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Medicineworld.org: Colonoscopy up in NYC

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Colonoscopy up in NYC




More New Yorkers are getting life-saving colonoscopies than ever before, the Health Department announced recently, and people of all races and incomes are benefiting. The test which can detect, prevent, or cure colorectal cancer is generally recommended once every decade for people 50 and older, and earlier for those with a family history of the disease. Four years ago, only 43% of New Yorkers age 50 and older had been screened during the prior decade. Health officials will announce today that 60% of New Yorkers 50 and older had a colonoscopy in the past ten years, an increase of some 350,000 tests compared with 2003. The announcement is being made at the 4th Annual Citywide Colon Cancer Control Coalition (C5) summit at the American Conference Centers (780 Third Avenue, between 48th & 49th Streets).



Colonoscopy up in NYC

In 2003, we set a five year goal to increase the percent of New Yorkers 50 and older who have been screened for colon cancer to 60%, said Mayor Michael R. Bloomberg. Im proud to report that weve reached that goal two years ahead of schedule. Since 2003, colonoscopies increased among New Yorkers of all races, ethnicities, income level and insurance status. That means across the board more cancers will be prevented, and lives will be saved.

While whites were more likely than either blacks or Hispanics to have had a colonoscopy in 2003, the three groups screening rates were nearly equal in 2006, just four years later. More people are getting colonoscopies to prevent or find early colon cancer and it is saving lives, said Health Commissioner Dr. Thomas R. Frieden. The health gap for screening for this important cancer is closing. Weve accomplished a great deal, but we have more to do. We want to increase the colon cancer screening level to more than 80% of New Yorkers over 50 in the next 5 years.

The NYC Health and Hospitals Corporation (HHC) has tested nearly 71,000 New Yorkers over the past 4 years. HHCs partnership with the Health Department, the American Cancer Society and the City Council has enabled our public hospitals to increase access and double the number of patients receiving a colonoscopy the gold standard of colon cancer screening, said HHC President Alan D. Aviles. As a result, we are removing more pre-malignant polyps and diagnosing more cancer at an earlier stage where therapy is most effective.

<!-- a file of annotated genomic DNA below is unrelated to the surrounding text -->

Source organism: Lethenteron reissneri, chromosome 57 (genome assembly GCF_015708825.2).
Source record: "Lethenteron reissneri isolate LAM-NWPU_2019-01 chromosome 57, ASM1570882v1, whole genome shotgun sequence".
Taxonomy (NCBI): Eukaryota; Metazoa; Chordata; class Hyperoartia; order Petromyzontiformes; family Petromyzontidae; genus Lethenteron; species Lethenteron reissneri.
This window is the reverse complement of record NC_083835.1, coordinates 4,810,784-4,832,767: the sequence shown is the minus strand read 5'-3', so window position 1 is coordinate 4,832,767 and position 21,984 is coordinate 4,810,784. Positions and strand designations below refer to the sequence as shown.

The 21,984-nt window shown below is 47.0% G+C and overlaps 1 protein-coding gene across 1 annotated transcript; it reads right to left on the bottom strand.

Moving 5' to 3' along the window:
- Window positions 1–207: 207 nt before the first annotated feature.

In 2003, we set a five year goal to increase the percent of New Yorkers 50 and older who have been screened for colon cancer to 60%, said Mayor Michael R. Bloomberg. Im proud to report that weve reached that goal two years ahead of schedule. Since 2003, colonoscopies increased among New Yorkers of all races, ethnicities, income level and insurance status. That means across the board more cancers will be prevented, and lives will be saved.

While whites were more likely than either blacks or Hispanics to have had a colonoscopy in 2003, the three groups screening rates were nearly equal in 2006, just four years later. More people are getting colonoscopies to prevent or find early colon cancer and it is saving lives, said Health Commissioner Dr. Thomas R. Frieden. The health gap for screening for this important cancer is closing. Weve accomplished a great deal, but we have more to do. We want to increase the colon cancer screening level to more than 80% of New Yorkers over 50 in the next 5 years.

The NYC Health and Hospitals Corporation (HHC) has tested nearly 71,000 New Yorkers over the past 4 years. HHCs partnership with the Health Department, the American Cancer Society and the City Council has enabled our public hospitals to increase access and double the number of patients receiving a colonoscopy the gold standard of colon cancer screening, said HHC President Alan D. Aviles. As a result, we are removing more pre-malignant polyps and diagnosing more cancer at an earlier stage where therapy is most effective.

Get checked for cancer is one of the top 10 priorities of Take Care New York, the Citys health policy. The Health Department is two years ahead of schedule for meeting its 2008 goal of having 60% people 50 and older screened for colon cancer. The agency now hopes to push the rate to more than 80% by 2011. This would represent a doubling of the 2003 rate, and would bring screening rate closer to those for breast or cervical cancer.


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Did you know?
More New Yorkers are getting life-saving colonoscopies than ever before, the Health Department announced recently, and people of all races and incomes are benefiting. The test which can detect, prevent, or cure colorectal cancer is generally recommended once every decade for people 50 and older, and earlier for those with a family history of the disease. Four years ago, only 43% of New Yorkers age 50 and older had been screened during the prior decade. Health officials will announce today that 60% of New Yorkers 50 and older had a colonoscopy in the past ten years, an increase of some 350,000 tests compared with 2003. The announcement is being made at the 4th Annual Citywide Colon Cancer Control Coalition (C5) summit at the American Conference Centers (780 Third Avenue, between 48th and 49th Streets).

Medicineworld.org: Colonoscopy up in NYC

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